At the begining, all I wanted was to learn and implement a DLL unhooking technique called Perun’s Fart, originally created by SEKTOR7. I got ambitious and then I wanted to add some basic evasion techniques I learned in order to create a complete POC, ready to execute a Meterpreter or CobalStrike shellcode.
Night Walker is a project which includes various AV/EDR bypass techniques such as NTDLL unhooking, function call obfuscation, shellcode encryption, CreateThread and APC injection, IAT hooking, heap encryption, parent process id spoofing, AMSI patching, ETW patching.
I tested it against Kaspersky (premium), Defender, Defender ATP, SentinelOne, and I successfully bypassed them. I also tried to use NT APIs whenever possible.
In some cases, like SentinelOne, there were some alerts in the console.
For my french friends, you can check Processus blog about AV/EDR bypass, he has a good explanation in french of most of the techniques described here and also assisted me during the development of this project.
NTDLL Unhooking - PerunsFart
As mentioned before, I heard about this technique on SEKTOR7 blog. I did some googling and I found this awesome blog from dosxuz123. He even helped me when I had some issues trying to reproduce this technique, but using Nt APIs such as NtAllocateVirtualMemory instead of Virtualalloc.
Instead of copying only the syscall stubs as he did, I copied the whole .text section. I got this idea from here. Here is the final overview of what I did.
First, I created a suspended process using
Then, I retrieved and stored the size of NTDLL module in
dllSize. After that, I allocated a NULL buffer with the size of NTDLL at
pRemoteCode in my local process. I continued by reading NTDLL in the suspended process and copying it inside our previously allocated buffer,
pRemoteCode. Now that we have the clean NTDLL in our local process, we just have to do some copy-paste. The unhook function is responsible for copying the clean .text section to the hooked one.
But in order to understand this, you need to know how to get to the .text section of a DLL module. Open PE-Bear, and load
ntdll.dll. Looking at the figure below, the Sections headers is after the Optional header field of the NT headers structure.
We could manually parse the DOS header all the way down to the Section headers, but in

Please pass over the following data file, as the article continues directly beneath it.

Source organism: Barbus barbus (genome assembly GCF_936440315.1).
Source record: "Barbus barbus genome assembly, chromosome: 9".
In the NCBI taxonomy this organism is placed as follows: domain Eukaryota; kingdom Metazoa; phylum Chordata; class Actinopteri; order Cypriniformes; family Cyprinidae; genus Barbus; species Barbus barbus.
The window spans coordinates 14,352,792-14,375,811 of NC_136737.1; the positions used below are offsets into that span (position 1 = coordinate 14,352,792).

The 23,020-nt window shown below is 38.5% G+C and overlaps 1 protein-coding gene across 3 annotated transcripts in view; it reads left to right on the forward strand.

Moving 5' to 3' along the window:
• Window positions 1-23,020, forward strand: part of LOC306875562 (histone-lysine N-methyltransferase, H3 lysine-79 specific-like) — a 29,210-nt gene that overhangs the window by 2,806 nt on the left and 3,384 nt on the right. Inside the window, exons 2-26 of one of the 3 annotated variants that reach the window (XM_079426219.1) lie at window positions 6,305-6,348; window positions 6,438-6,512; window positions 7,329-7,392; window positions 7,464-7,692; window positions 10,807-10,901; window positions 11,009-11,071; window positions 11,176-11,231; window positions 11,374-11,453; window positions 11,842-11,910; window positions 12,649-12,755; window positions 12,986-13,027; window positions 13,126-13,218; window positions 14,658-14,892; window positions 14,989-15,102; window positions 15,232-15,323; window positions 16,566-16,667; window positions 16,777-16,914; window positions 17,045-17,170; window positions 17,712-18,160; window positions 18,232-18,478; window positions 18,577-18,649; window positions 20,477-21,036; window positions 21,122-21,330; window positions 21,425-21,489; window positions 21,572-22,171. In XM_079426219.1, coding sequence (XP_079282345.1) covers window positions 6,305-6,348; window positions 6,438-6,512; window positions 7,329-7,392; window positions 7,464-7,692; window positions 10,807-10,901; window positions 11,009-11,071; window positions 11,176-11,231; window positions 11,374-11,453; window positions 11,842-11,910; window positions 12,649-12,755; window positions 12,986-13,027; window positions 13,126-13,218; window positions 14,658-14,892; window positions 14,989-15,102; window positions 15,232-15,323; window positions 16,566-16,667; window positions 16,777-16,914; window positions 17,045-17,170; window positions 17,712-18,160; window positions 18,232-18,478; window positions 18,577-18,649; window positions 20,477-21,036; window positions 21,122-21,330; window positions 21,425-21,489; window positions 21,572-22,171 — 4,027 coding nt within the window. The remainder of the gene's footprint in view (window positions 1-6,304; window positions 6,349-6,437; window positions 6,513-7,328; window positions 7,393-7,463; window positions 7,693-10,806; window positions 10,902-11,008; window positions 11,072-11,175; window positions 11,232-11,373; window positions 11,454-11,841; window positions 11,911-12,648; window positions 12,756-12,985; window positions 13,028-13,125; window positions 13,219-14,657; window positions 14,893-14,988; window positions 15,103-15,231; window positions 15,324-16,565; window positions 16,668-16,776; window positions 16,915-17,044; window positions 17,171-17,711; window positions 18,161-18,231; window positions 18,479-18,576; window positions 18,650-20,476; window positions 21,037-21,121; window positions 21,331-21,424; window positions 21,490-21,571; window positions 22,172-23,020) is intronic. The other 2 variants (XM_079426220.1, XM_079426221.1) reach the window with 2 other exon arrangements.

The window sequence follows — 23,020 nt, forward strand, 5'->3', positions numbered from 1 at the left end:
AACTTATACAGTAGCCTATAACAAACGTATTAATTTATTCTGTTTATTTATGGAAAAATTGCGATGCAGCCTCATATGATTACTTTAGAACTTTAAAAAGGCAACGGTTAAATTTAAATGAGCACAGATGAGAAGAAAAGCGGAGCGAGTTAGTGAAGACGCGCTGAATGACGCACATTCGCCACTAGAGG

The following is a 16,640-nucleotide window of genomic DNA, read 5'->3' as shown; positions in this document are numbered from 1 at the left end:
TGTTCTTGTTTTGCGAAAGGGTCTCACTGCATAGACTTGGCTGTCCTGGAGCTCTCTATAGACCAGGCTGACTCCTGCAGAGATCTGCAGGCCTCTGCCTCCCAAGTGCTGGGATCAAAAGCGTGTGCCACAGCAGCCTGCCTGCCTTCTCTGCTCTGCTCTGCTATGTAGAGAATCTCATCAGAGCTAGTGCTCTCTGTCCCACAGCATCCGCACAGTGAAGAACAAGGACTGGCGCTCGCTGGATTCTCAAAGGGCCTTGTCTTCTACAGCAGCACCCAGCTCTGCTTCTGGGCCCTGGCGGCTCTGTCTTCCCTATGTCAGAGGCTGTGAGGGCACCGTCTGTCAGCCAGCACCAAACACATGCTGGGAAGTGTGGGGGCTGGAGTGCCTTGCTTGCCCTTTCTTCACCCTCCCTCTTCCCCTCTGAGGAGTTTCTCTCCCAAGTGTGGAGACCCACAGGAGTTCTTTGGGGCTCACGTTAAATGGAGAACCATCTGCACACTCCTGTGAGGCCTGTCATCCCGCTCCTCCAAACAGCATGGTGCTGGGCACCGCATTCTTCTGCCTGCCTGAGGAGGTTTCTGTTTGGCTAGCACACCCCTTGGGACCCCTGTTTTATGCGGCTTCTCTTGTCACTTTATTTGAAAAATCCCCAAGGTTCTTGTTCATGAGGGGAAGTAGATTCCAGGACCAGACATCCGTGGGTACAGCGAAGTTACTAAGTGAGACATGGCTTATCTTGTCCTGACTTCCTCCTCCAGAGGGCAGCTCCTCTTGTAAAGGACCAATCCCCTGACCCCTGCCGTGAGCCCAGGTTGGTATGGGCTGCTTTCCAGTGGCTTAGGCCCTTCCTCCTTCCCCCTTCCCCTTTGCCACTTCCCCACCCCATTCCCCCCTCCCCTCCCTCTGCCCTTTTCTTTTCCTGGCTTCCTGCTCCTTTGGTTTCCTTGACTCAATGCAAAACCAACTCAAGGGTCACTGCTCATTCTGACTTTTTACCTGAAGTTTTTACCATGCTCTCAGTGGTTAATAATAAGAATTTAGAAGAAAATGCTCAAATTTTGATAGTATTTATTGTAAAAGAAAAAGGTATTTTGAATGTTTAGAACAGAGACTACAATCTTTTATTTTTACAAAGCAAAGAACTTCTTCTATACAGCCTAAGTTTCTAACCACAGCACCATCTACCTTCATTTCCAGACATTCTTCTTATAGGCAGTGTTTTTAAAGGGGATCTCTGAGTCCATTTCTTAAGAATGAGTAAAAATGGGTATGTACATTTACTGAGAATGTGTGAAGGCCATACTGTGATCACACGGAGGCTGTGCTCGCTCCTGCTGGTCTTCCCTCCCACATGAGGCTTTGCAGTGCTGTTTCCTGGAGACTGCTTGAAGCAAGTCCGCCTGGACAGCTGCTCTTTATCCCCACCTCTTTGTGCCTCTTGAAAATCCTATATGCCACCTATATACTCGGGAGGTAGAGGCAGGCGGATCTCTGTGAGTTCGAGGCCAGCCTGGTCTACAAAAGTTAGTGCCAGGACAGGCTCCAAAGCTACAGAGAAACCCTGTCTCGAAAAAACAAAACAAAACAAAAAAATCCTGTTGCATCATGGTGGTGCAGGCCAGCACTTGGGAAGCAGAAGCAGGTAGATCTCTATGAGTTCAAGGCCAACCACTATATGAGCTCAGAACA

winnt.h, there’s a macro called IMAGE_FIRST_SECTION, which help accessing the first section header in the array of section headers of a PE file. Here’s the definition of this macro:
It essentially adds the size of the whole NT headers to the base address of the IMAGE_NT_HEADERS to get the address of the first section header.
There’s another macro in
winnt.h called IMAGE_SIZEOF_SECTION_HEADER. It represents the size of each section header in a PE file, which is usefull since we are going to loop through multiple sections until we found the one we want. So, in order to get a pointer to the Section header, here’s what we are going to do:
unhook function will look like this:
First I manually went from the DOS header to the NT headers. From there I used the
IMAGE_SIZEOF_SECTION_HEADER macros to loop through the sections headers until I found one with the name .text.
After I found it, I changed the protection of the hooked .text section to RWX. Then, I copied the clean .text section to the hooked one and I finally restored the protection. We now have an unhooked NTDLL.
It’s a good idea to patch amsi within our executable if we plan to use powershell post exploitation scripts. We are going to apply a single byte patch in the AmsiScanBuffer function inside amsi.dll. by doing so, each time amsi will scan a powershell script, AmsiScanBuffer will always return false. The original code is from MrUn1k0d3r and I only modified it to use NT APIs and a custom GetProcAddress.
ETW Patching - NtTraceEvent
Patching ETW events won’t do anything against kernel callbacks and mini filters, or anything working from the kernel.
Our goal here is to try to limit the events sent by our process to ETW (Event Tracing for windows).
Instead of patching
EtwEventWrite, we are going to patch directly
NtTraceEvent, which is the last function called from userland in regard to event registration.
The patch is simply a
ret (return) instruction, 0xc3, when the function is called. Again, the original code is from MrUn1k0d3r.
Within a PE file, there’s an array of data structures, one per imported DLL. Each of these structures gives the name of the imported DLL and points to an array of function pointers. The array of function pointers is known as the import address table (IAT). Each imported API has its own reserved spot in the IAT where the address of the imported function is written by the Windows loader.